## Pattern Recognition

Write a program to recognize line patterns in a given set of points.

Computer vision involves analyzing patterns in visual images and reconstructing the real world objects that produced them. The process in often broken up into two phases: feature detection and pattern recognition. Feature detection involves selecting important features of the image; pattern recognition involves discovering patterns in the features. We will investigate a particularly clean pattern recognition problem involving points and line segments. This kind of pattern recognition arises in many other applications, for example statistical data analysis.

The problem. Given a set of N points in the plane, draw every line segment that connects 4 or more distinct points in the set.

Brute force. Write a program Brute.java that examines 4 points at a time and checks if they all lie on the same line segment, printing out any such line segments to standard output and plotting them using StdDraw. To get started, you may use the data type Point.java and the client program PointPlotter.java which reads in a list of points from standard input and plots them. You will need to supply additional methods in Point.java in order to support the brute force client, e.g., checking whether three or four points lie on the same line.

A sorting solution. Remarkably, it is possible to solve the problem much faster than the brute force solution described above. Given a point p, the following method determines whether p participates in a set of 4 or more collinear points.

• Think of p as the origin.

• For each other point q, determine the angle it makes with p.

• Sort the points according to the angle each makes with p.

• Check if any 3 (or more) adjacent points in the sorted order have equal angles with p. If so, these points, together with p, are collinear.
Applying this method for each of the N points in turn yields an efficient algorithm to the problem. The algorithm solves the problem because points that make the same angle with p are collinear, and sorting brings such points together. The algorithm is fast because the bottleneck operation is sorting.

Write a program Fast.java that implements this algorithm using Arrays.sort() and a user-defined Comparator for Point objects.

Input format. The data file consists of an integer N, followed by N pairs of integers (x, y) between 0 and 32,767.

```% more input6.txt       % more input8.txt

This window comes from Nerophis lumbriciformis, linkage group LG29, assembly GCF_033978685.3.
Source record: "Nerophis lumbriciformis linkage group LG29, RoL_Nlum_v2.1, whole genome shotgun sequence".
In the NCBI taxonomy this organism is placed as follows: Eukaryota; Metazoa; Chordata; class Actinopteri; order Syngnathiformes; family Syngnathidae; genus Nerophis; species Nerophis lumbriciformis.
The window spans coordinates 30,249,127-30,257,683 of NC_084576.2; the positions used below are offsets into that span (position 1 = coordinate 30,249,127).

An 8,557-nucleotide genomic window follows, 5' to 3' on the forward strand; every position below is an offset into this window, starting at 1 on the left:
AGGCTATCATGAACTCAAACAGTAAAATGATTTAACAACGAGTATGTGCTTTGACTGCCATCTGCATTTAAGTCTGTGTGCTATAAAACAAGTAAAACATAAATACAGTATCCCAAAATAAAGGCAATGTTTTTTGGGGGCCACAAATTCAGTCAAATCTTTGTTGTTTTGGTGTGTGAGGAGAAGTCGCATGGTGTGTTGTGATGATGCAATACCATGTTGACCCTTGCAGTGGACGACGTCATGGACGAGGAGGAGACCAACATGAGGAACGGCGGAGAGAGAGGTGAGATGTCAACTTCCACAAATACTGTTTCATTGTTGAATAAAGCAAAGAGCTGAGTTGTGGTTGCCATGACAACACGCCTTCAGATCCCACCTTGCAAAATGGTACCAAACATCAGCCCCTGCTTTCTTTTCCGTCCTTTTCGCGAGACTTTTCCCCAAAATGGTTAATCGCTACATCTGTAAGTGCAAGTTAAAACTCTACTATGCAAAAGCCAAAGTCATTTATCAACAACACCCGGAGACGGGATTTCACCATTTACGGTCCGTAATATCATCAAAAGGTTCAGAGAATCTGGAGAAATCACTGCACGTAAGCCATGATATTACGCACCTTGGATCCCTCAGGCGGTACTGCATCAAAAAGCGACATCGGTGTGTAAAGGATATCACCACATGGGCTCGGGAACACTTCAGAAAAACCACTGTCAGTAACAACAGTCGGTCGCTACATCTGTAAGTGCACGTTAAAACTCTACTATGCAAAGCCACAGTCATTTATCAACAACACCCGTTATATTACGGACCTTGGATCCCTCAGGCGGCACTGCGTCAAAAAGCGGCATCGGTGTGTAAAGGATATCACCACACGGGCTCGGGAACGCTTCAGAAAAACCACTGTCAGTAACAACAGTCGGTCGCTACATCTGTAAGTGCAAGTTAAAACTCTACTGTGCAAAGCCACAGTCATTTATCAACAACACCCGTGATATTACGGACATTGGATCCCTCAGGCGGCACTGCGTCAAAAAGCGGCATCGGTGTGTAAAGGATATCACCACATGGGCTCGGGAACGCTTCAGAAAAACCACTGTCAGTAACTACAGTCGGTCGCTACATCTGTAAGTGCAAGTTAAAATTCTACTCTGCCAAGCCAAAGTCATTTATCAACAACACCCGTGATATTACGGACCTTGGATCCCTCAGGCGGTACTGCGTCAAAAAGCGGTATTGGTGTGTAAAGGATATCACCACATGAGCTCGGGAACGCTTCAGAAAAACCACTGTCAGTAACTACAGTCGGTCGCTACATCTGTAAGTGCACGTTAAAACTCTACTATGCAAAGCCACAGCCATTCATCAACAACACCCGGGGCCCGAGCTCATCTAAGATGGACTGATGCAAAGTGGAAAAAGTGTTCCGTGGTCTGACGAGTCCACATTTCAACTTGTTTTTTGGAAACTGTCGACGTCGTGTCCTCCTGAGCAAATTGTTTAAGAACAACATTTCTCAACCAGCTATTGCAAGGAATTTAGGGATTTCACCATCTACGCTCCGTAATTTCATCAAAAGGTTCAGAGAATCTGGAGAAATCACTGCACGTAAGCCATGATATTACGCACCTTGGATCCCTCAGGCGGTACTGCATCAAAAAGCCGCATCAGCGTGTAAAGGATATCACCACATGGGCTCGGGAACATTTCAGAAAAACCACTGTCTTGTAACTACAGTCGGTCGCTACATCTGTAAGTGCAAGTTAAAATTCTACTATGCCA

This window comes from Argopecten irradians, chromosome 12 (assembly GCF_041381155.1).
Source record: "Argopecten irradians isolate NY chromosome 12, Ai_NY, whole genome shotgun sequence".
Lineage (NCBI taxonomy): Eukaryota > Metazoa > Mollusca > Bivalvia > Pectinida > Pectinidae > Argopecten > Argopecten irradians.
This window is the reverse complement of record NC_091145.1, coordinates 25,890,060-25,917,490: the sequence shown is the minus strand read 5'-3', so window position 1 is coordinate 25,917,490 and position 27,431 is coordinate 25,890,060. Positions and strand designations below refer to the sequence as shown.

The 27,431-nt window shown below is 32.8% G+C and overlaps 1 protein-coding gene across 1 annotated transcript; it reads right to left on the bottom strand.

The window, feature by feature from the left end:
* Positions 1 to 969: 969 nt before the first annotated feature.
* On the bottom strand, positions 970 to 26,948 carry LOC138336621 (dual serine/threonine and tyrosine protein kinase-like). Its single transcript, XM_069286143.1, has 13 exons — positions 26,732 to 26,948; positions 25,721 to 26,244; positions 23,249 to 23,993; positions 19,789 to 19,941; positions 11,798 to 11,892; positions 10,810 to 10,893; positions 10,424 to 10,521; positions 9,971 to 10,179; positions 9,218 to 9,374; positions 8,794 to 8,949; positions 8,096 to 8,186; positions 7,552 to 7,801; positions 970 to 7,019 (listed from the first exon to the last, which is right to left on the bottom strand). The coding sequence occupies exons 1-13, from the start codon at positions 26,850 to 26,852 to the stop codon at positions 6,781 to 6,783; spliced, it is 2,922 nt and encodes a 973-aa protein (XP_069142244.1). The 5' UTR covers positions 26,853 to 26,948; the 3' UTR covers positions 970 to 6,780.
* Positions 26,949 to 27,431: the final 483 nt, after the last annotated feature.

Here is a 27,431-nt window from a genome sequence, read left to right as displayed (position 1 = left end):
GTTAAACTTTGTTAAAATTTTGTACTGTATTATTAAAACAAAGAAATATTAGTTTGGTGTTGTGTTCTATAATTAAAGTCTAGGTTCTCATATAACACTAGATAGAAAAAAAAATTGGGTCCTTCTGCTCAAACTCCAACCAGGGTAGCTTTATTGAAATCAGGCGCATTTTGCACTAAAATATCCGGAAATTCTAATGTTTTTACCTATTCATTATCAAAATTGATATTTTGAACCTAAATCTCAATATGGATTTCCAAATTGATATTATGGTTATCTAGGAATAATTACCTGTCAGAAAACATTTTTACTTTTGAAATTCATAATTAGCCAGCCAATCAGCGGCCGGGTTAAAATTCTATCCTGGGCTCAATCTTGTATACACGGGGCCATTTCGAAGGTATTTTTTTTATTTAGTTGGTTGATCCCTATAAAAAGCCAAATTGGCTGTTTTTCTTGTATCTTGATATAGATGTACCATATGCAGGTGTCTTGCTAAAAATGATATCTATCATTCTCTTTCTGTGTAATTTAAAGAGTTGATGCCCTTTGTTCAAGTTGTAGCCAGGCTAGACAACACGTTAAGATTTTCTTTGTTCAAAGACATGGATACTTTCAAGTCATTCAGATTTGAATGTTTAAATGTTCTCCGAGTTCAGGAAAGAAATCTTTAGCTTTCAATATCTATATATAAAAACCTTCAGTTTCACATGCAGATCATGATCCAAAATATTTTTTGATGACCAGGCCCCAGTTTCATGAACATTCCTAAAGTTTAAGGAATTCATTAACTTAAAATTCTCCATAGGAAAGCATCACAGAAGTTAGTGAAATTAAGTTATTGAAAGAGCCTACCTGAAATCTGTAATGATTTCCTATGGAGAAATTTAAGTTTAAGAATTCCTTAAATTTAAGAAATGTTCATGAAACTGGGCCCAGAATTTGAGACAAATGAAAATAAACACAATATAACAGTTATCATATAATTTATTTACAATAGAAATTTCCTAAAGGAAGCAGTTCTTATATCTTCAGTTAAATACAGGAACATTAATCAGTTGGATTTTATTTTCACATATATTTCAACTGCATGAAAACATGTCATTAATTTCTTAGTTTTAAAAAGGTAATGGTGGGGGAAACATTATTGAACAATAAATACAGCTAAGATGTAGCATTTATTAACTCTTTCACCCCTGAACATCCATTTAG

6                       8
19000  10000             10000      0
18000  10000                 0  10000
32000  10000              3000   7000
21000  10000              7000   3000
1234   5678             20000  21000
14000  10000              3000   4000
14000  15000
6000   7000
```

Output format. Print to standard output the line segments that your program discovers in the format below (number of collinear points in the line segment, followed by the points).

```% java Brute < input8.txt
4: (10000, 0) -> (7000, 3000) -> (3000, 7000) -> (0, 10000)
4: (3000, 4000) -> (6000, 7000) -> (14000, 15000) -> (20000, 21000)

% java Fast < input6.txt
5: (14000, 10000) -> (18000, 10000) -> (19000, 10000) -> (21000, 10000) -> (32000, 10000)
```
Also, plot the points and the line segments using standard draw in black. Your submitted version must use the standard pen size without calls to setPenRadius(). Using the Point data type supplied, p.draw() draws the point p and p.drawTo(q) draws the line segment from p to q. Before drawing, scale the coordinate system so that coordinates between 0 and 32,767 fit in the graphics window.

For full credit, Fast.java must print and plot a minimal representation: that is, only print one representation of each line segment and don't print subsegments. It's ok if Brute.java does not produce a minimal representation.

Analysis. Estimate (using tilde notation) the running time (in seconds) of your two programs as a function of the number of points N. Provide empirical and mathematical evidence to justify your hypotheses.

Deliverables. Submit the files: Brute.java, Fast.java, Point.java. Also submit any other auxiliary files, if any, that your program needs (excluding our standard libraries). Finally, submit a readme.txt file and answer the questions.

This assignment was developed by Kevin Wayne.